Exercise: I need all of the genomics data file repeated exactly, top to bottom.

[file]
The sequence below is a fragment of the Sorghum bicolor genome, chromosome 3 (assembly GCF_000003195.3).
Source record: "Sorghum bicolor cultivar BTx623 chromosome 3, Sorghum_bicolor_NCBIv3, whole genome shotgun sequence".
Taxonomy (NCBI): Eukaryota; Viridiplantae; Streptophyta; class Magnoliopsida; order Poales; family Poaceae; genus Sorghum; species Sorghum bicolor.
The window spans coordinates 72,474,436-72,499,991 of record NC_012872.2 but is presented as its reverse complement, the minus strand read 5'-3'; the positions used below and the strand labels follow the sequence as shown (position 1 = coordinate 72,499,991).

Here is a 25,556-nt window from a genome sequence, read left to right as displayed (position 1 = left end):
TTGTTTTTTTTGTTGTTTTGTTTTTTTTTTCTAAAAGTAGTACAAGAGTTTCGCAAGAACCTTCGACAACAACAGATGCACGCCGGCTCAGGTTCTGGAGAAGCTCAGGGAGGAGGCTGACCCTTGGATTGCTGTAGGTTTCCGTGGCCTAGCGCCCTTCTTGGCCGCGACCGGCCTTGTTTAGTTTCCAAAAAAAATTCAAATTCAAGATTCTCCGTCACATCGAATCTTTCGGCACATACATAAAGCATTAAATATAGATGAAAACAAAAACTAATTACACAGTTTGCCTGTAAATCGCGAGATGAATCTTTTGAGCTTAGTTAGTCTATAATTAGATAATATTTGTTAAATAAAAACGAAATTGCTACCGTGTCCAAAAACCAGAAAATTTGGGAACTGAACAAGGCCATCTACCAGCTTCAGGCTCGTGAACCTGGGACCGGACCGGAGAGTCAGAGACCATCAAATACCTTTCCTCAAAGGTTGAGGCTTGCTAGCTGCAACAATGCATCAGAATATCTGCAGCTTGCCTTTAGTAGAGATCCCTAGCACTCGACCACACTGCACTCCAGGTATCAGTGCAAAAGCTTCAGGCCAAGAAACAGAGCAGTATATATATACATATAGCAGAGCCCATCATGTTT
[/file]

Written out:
The sequence below is a fragment of the Sorghum bicolor genome, chromosome 3 (assembly GCF_000003195.3).
Source record: "Sorghum bicolor cultivar BTx623 chromosome 3, Sorghum_bicolor_NCBIv3, whole genome shotgun sequence".
Taxonomy (NCBI): Eukaryota; Viridiplantae; Streptophyta; class Magnoliopsida; order Poales; family Poaceae; genus Sorghum; species Sorghum bicolor.
The window spans coordinates 72,474,436-72,499,991 of record NC_012872.2 but is presented as its reverse complement, the minus strand read 5'-3'; the positions used below and the strand labels follow the sequence as shown (position 1 = coordinate 72,499,991).

Here is a 25,556-nt window from a genome sequence, read left to right as displayed (position 1 = left end):
TTGTTTTTTTTGTTGTTTTGTTTTTTTTTTCTAAAAGTAGTACAAGAGTTTCGCAAGAACCTTCGACAACAACAGATGCACGCCGGCTCAGGTTCTGGAGAAGCTCAGGGAGGAGGCTGACCCTTGGATTGCTGTAGGTTTCCGTGGCCTAGCGCCCTTCTTGGCCGCGACCGGCCTTGTTTAGTTTCCAAAAAAAATTCAAATTCAAGATTCTCCGTCACATCGAATCTTTCGGCACATACATAAAGCATTAAATATAGATGAAAACAAAAACTAATTACACAGTTTGCCTGTAAATCGCGAGATGAATCTTTTGAGCTTAGTTAGTCTATAATTAGATAATATTTGTTAAATAAAAACGAAATTGCTACCGTGTCCAAAAACCAGAAAATTTGGGAACTGAACAAGGCCATCTACCAGCTTCAGGCTCGTGAACCTGGGACCGGACCGGAGAGTCAGAGACCATCAAATACCTTTCCTCAAAGGTTGAGGCTTGCTAGCTGCAACAATGCATCAGAATATCTGCAGCTTGCCTTTAGTAGAGATCCCTAGCACTCGACCACACTGCACTCCAGGTATCAGTGCAAAAGCTTCAGGCCAAGAAACAGAGCAGTATATATATACATATAGCAGAGCCCATCATGTTT